The most common mistake that I see in low ELO is players blaming everybody but themselves. I always advise my students that they can only control their champion, and they should focus on self-improvement. For example: after losing a teamfight, pointing out the obvious mistakes of your teammates is not going to make you a better player. Figuring out what you could have done better is the best way of improving in future teamfights!
What are the qualities that let a pro player consistently progress towards the top?
Respect is essential. You have to respect yourself and train to be better, while at the same time respecting the opponent. Underestimating the opponent can lead to critical fails! When playing against a better opponent, you should still play to win. The game always starts at 0 kills and 500 gold each… If your opponent is more skilled than you, make him prove it. Try to play with respect for your opponent and your own hero’s strengths, and you’ll have a good chance of winning. Even if you lose, try to see the loss as practice that will lead to victory in the near future!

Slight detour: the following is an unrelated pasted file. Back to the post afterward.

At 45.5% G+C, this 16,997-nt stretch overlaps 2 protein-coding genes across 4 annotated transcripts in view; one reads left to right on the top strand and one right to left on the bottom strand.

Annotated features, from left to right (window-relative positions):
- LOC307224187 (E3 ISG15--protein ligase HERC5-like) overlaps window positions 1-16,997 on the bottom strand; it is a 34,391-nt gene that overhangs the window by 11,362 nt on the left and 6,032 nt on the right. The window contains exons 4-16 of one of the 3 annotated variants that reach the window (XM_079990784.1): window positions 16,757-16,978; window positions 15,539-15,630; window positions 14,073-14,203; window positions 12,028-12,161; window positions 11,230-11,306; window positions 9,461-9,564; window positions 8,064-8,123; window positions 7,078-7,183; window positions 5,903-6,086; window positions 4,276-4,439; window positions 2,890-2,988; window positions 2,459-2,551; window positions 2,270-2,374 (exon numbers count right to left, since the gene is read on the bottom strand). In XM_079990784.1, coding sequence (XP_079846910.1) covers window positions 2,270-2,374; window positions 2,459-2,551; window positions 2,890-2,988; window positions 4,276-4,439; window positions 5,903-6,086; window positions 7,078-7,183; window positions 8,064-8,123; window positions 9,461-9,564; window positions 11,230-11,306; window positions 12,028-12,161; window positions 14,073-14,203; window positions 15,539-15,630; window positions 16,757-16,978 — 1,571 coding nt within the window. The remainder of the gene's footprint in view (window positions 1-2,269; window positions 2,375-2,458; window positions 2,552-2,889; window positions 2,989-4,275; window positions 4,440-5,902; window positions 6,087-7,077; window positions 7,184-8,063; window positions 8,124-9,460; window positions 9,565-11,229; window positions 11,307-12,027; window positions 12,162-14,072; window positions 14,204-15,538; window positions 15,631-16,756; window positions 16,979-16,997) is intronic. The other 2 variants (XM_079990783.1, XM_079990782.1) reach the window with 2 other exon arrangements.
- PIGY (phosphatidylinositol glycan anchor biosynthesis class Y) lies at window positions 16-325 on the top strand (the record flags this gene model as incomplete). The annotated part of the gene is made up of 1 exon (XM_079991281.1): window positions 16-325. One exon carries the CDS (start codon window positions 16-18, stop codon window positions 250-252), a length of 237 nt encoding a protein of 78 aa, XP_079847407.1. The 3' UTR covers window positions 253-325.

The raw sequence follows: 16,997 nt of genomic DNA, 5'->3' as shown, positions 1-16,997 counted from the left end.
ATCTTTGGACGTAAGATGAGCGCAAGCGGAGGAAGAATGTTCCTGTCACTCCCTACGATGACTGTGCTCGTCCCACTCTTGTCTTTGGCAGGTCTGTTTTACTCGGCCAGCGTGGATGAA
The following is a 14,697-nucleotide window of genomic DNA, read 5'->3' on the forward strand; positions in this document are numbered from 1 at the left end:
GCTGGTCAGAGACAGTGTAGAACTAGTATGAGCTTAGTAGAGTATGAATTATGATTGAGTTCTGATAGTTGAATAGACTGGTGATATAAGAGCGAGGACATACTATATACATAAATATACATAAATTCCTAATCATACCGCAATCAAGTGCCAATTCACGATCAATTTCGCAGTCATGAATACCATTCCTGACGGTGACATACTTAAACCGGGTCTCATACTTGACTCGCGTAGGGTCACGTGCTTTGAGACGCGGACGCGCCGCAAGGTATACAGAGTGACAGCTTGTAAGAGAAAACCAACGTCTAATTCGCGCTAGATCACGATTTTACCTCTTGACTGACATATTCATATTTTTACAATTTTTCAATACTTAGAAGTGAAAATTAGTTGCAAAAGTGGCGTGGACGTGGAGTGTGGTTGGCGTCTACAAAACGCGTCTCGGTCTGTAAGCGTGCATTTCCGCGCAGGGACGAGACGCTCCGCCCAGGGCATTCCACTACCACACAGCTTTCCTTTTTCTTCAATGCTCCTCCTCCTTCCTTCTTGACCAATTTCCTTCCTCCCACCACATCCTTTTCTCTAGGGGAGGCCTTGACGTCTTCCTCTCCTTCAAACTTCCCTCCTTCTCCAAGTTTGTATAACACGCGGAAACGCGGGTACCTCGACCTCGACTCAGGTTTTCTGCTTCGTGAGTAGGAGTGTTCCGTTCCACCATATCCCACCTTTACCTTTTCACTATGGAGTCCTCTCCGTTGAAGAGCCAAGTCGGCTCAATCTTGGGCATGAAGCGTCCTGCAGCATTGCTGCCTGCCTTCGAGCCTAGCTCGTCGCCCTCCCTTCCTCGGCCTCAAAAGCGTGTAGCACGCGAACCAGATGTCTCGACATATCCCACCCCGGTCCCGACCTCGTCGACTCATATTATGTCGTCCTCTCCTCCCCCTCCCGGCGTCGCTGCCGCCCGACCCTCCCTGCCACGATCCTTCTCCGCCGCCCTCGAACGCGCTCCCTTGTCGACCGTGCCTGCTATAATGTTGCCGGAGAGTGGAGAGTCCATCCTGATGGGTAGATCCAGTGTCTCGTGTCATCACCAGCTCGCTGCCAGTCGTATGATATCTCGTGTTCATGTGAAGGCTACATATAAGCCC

Any advice on how to handle in-game pressure?
“Demystifying” the environment is essential. It doesn’t matter who you’re playing against, it doesn’t matter which team has the lead, and it doesn’t matter what mistakes were made. From time to time, do a “consciousness check.” Just be in the present. Accept that the past is the past and set a course for the future. If you do your best and still lose the game, then the only thing to do is see what you can do better in the future. The pressure’s always going to be there, especially when the stakes are high. Consequently, handling pressure is important… and its value extends far beyond any game! I actually think gamers get tons of experience in dealing with pressure. Apply it to real life and you can react a lot better than our ancestors!
Thanks for joining us! Any final thoughts for our readers?
Thank you very much for having me here! Have fun playing League, and practice if you want to get better. Good luck climbing the ladder and enjoy the rest of the summer!